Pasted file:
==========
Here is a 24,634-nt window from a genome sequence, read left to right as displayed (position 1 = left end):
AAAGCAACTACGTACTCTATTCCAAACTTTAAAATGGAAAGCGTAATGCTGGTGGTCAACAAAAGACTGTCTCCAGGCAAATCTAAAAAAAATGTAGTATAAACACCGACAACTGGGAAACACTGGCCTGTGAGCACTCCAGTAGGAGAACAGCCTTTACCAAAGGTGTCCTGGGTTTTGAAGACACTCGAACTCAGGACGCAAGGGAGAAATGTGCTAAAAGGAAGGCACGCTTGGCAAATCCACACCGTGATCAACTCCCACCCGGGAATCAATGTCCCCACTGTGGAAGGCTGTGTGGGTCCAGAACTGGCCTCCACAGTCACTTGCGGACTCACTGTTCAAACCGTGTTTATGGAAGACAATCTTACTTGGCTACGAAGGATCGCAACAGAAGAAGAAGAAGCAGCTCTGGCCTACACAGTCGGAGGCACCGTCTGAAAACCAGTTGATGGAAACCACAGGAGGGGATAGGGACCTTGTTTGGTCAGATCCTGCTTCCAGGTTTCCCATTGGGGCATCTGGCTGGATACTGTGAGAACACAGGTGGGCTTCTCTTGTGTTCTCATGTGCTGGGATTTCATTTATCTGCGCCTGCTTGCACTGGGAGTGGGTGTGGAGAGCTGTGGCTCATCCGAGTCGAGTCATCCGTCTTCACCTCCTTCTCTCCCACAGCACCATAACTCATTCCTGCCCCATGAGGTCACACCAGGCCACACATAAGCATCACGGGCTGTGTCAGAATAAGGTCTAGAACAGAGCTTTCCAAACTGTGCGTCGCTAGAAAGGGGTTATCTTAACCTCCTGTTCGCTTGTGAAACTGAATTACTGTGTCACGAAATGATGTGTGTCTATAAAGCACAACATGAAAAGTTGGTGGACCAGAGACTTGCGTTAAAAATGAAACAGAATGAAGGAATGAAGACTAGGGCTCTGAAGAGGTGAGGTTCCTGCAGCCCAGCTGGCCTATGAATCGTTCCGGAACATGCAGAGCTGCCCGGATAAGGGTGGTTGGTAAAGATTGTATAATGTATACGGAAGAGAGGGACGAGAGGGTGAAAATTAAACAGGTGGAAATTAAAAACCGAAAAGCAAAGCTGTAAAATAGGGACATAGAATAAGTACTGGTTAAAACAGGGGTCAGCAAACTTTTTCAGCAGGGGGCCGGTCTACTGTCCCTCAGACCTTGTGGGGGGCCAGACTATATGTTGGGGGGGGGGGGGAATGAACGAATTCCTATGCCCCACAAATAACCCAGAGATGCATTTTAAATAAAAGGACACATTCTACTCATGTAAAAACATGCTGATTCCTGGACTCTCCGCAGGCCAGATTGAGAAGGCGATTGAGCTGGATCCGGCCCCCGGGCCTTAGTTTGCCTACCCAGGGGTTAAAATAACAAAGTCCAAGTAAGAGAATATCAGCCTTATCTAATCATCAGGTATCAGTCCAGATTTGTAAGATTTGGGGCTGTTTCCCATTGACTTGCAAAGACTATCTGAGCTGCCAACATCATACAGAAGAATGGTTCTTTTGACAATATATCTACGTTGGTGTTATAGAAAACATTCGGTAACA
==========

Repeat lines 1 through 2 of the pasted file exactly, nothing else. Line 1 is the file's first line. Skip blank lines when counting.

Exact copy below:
Here is a 24,634-nt window from a genome sequence, read left to right as displayed (position 1 = left end):
AAAGCAACTACGTACTCTATTCCAAACTTTAAAATGGAAAGCGTAATGCTGGTGGTCAACAAAAGACTGTCTCCAGGCAAATCTAAAAAAAATGTAGTATAAACACCGACAACTGGGAAACACTGGCCTGTGAGCACTCCAGTAGGAGAACAGCCTTTACCAAAGGTGTCCTGGGTTTTGAAGACACTCGAACTCAGGACGCAAGGGAGAAATGTGCTAAAAGGAAGGCACGCTTGGCAAATCCACACCGTGATCAACTCCCACCCGGGAATCAATGTCCCCACTGTGGAAGGCTGTGTGGGTCCAGAACTGGCCTCCACAGTCACTTGCGGACTCACTGTTCAAACCGTGTTTATGGAAGACAATCTTACTTGGCTACGAAGGATCGCAACAGAAGAAGAAGAAGCAGCTCTGGCCTACACAGTCGGAGGCACCGTCTGAAAACCAGTTGATGGAAACCACAGGAGGGGATAGGGACCTTGTTTGGTCAGATCCTGCTTCCAGGTTTCCCATTGGGGCATCTGGCTGGATACTGTGAGAACACAGGTGGGCTTCTCTTGTGTTCTCATGTGCTGGGATTTCATTTATCTGCGCCTGCTTGCACTGGGAGTGGGTGTGGAGAGCTGTGGCTCATCCGAGTCGAGTCATCCGTCTTCACCTCCTTCTCTCCCACAGCACCATAACTCATTCCTGCCCCATGAGGTCACACCAGGCCACACATAAGCATCACGGGCTGTGTCAGAATAAGGTCTAGAACAGAGCTTTCCAAACTGTGCGTCGCTAGAAAGGGGTTATCTTAACCTCCTGTTCGCTTGTGAAACTGAATTACTGTGTCACGAAATGATGTGTGTCTATAAAGCACAACATGAAAAGTTGGTGGACCAGAGACTTGCGTTAAAAATGAAACAGAATGAAGGAATGAAGACTAGGGCTCTGAAGAGGTGAGGTTCCTGCAGCCCAGCTGGCCTATGAATCGTTCCGGAACATGCAGAGCTGCCCGGATAAGGGTGGTTGGTAAAGATTGTATAATGTATACGGAAGAGAGGGACGAGAGGGTGAAAATTAAACAGGTGGAAATTAAAAACCGAAAAGCAAAGCTGTAAAATAGGGACATAGAATAAGTACTGGTTAAAACAGGGGTCAGCAAACTTTTTCAGCAGGGGGCCGGTCTACTGTCCCTCAGACCTTGTGGGGGGCCAGACTATATGTTGGGGGGGGGGGGGAATGAACGAATTCCTATGCCCCACAAATAACCCAGAGATGCATTTTAAATAAAAGGACACATTCTACTCATGTAAAAACATGCTGATTCCTGGACTCTCCGCAGGCCAGATTGAGAAGGCGATTGAGCTGGATCCGGCCCCCGGGCCTTAGTTTGCCTACCCAGGGGTTAAAATAACAAAGTCCAAGTAAGAGAATATCAGCCTTATCTAATCATCAGGTATCAGTCCAGATTTGTAAGATTTGGGGCTGTTTCCCATTGACTTGCAAAGACTATCTGAGCTGCCAACATCATACAGAAGAATGGTTCTTTTGACAATATATCTACGTTGGTGTTATAGAAAACATTCGGTAACA